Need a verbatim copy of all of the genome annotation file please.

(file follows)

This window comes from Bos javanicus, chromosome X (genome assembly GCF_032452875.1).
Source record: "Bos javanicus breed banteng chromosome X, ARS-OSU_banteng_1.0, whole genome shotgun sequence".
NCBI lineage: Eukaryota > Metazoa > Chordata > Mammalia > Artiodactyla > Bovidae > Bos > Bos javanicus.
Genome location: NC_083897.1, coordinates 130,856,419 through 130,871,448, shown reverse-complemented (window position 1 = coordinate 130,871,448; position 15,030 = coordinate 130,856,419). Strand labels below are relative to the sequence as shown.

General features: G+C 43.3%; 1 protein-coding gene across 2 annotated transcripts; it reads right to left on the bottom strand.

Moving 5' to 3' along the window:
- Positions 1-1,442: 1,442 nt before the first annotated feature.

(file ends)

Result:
This window comes from Bos javanicus, chromosome X (genome assembly GCF_032452875.1).
Source record: "Bos javanicus breed banteng chromosome X, ARS-OSU_banteng_1.0, whole genome shotgun sequence".
NCBI lineage: Eukaryota > Metazoa > Chordata > Mammalia > Artiodactyla > Bovidae > Bos > Bos javanicus.
Genome location: NC_083897.1, coordinates 130,856,419 through 130,871,448, shown reverse-complemented (window position 1 = coordinate 130,871,448; position 15,030 = coordinate 130,856,419). Strand labels below are relative to the sequence as shown.

General features: G+C 43.3%; 1 protein-coding gene across 2 annotated transcripts; it reads right to left on the bottom strand.

Moving 5' to 3' along the window:
- Positions 1-1,442: 1,442 nt before the first annotated feature.